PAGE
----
5 ways to start the new financial year on the right track
Posted on 20/06/2014
1. Review your investment goals.
The end of the financial year is a good time to reflect on your long-term investment goals.
While it’s important to remain focused on the long-term performance of your investments, it’s worth checking in on whether your investments are aligned with your lifestyle goals both now and in retirement.
2. Review your asset allocation.
EOFY is also a good time to perform an annual review of your asset allocation to ensure your portfolio is constructed appropriately.
If growth is a goal, do you have enough of an allocation to equities? Or if income is important, ensuring your portfolio has the right mix of equities, fixed income, property and infrastructure can help you generate income while potentially lowering volatility.
3. Make an appointment to see a financial adviser.
A financial adviser can help with asset allocation as well as make sure your investments match your overall objectives.
If it’s been a while since you’ve seen your adviser, your goals or personal situation have changed or if you haven’t sought financial advice before, EOFY can be your annual reminder to connect with a planner and start the new financial year on a strong investment footing.
4. Make full use of your concessional contribution limits.
If you are able to make salary sacrifice contributions, or if you are eligible to claim a tax deduction for your superannuation contributions, making sure you make full use of your concessional contribution cap can be a great way to reduce your personal income tax.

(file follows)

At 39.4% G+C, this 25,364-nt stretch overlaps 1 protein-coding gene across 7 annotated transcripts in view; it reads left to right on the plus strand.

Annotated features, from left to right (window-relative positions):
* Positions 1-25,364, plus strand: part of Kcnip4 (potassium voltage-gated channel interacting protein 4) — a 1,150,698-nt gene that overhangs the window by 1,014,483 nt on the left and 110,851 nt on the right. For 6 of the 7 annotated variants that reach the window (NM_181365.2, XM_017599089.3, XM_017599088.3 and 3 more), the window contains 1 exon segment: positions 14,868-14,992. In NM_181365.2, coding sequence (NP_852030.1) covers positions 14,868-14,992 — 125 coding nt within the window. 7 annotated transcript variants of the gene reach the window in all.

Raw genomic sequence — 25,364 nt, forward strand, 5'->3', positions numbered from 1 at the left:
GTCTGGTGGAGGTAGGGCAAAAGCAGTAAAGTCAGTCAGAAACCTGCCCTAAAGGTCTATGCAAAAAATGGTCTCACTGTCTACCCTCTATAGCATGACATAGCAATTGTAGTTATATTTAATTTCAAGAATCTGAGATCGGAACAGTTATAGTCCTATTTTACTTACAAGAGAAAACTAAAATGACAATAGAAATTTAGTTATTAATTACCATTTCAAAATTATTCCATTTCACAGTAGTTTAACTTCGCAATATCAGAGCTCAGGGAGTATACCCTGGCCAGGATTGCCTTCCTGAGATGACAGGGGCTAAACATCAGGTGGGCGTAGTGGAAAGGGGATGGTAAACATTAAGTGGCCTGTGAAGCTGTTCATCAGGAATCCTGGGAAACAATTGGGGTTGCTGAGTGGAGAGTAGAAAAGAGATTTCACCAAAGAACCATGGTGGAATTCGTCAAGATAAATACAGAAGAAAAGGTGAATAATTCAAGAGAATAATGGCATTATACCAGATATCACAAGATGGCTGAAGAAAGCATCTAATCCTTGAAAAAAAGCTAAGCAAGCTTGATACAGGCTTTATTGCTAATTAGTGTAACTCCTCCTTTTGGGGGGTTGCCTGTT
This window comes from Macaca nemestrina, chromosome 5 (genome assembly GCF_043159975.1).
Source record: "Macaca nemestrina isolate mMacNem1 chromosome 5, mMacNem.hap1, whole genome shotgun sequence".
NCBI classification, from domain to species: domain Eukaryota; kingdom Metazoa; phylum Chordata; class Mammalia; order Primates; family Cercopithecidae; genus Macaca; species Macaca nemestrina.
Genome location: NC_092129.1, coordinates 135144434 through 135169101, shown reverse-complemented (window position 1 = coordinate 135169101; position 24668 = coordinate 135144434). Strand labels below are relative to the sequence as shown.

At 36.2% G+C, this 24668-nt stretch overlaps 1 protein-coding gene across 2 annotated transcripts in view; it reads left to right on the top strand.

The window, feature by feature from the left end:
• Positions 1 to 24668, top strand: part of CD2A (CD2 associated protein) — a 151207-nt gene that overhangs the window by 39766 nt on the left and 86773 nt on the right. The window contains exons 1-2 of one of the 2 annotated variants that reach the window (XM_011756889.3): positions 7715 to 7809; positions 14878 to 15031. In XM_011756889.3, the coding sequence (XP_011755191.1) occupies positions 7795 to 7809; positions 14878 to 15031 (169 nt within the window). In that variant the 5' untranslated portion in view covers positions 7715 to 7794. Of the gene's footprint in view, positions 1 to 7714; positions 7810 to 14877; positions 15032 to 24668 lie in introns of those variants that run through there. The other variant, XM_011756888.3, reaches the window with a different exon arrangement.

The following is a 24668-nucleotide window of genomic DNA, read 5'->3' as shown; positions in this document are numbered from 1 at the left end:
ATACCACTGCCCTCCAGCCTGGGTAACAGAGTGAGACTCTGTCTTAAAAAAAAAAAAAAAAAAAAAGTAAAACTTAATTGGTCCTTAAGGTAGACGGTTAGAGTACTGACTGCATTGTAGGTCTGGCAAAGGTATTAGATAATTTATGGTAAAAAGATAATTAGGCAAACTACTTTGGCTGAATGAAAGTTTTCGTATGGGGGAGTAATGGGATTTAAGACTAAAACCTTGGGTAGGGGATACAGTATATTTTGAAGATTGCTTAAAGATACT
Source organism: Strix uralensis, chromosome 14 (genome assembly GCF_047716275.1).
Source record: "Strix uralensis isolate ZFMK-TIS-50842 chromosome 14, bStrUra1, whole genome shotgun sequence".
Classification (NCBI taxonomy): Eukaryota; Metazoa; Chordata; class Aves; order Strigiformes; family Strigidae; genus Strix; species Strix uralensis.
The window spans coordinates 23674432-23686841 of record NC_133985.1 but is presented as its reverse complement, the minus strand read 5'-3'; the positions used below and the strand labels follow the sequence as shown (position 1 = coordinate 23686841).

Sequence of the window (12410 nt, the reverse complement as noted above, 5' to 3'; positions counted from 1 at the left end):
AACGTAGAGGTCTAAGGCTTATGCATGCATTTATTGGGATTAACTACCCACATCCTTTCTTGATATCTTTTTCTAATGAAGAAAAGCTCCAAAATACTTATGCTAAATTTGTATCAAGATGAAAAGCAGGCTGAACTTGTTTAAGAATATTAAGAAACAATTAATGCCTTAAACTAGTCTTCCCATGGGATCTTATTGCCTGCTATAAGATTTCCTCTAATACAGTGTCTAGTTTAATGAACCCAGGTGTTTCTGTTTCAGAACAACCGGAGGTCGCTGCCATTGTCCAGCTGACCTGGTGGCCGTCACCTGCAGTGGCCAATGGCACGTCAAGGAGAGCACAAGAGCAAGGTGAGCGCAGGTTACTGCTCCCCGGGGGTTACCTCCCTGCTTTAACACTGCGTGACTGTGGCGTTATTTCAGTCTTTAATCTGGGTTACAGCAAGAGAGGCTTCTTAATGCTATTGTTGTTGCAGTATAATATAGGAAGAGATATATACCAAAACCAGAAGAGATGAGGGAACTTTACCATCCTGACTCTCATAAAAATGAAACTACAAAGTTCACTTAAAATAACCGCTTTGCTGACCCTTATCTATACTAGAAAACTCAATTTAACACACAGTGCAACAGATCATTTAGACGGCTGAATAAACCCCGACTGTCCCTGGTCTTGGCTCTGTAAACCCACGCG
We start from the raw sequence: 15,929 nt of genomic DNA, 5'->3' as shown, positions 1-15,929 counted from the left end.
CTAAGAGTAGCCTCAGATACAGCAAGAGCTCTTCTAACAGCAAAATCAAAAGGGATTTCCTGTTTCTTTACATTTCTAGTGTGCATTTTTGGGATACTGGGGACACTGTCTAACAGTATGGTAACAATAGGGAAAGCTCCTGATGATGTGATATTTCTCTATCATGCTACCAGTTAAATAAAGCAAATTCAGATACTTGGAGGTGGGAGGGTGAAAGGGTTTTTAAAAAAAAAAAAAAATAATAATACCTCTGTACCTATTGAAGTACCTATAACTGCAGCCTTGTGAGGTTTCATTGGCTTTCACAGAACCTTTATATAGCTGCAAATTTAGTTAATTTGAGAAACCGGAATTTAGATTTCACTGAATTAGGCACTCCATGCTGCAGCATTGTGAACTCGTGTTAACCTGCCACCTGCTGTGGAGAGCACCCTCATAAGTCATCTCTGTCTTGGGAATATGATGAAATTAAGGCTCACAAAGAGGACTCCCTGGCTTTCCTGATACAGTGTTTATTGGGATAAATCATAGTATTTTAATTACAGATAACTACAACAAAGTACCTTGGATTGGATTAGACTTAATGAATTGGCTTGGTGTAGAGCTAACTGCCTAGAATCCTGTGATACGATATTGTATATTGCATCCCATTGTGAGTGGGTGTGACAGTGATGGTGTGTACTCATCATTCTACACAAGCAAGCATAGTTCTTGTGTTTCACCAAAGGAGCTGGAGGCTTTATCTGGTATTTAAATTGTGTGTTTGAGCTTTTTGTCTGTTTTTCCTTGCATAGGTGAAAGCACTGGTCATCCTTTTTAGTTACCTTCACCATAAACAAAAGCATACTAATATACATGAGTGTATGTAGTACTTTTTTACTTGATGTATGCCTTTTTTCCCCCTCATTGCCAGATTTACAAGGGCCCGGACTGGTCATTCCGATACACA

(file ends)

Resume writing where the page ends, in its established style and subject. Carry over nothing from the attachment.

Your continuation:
5. Check the tax effectiveness of your investments. If you’re concerned you’re paying too much tax on your investments, consider investing in Australian shares or direct property.
Australian shares may provide you with the benefit of franking credits, depending on your marginal tax rate. Similarly, you can claim tax deductions through holding direct property, which means you reduce the amount of income tax payable.
6. Ensure your self-managed super fund is in order.
Two must-dos before 30 June for investors with a self-managed super fund (SMSF) are to rectify any outstanding breaches and appoint an approved SMSF auditor.
From 1 July 2014, the Australian Taxation Office will have the power to give rectification and education directions and even administrative penalties for contraventions of the superannuation law.
If past contraventions have not been rectified, penalties may also apply. Another new requirement this year is the need for SMSF trustees to appoint an approved SMSF auditor. Trustees should check the register of approved auditors on the Australian Securities and Investments Commission’s website.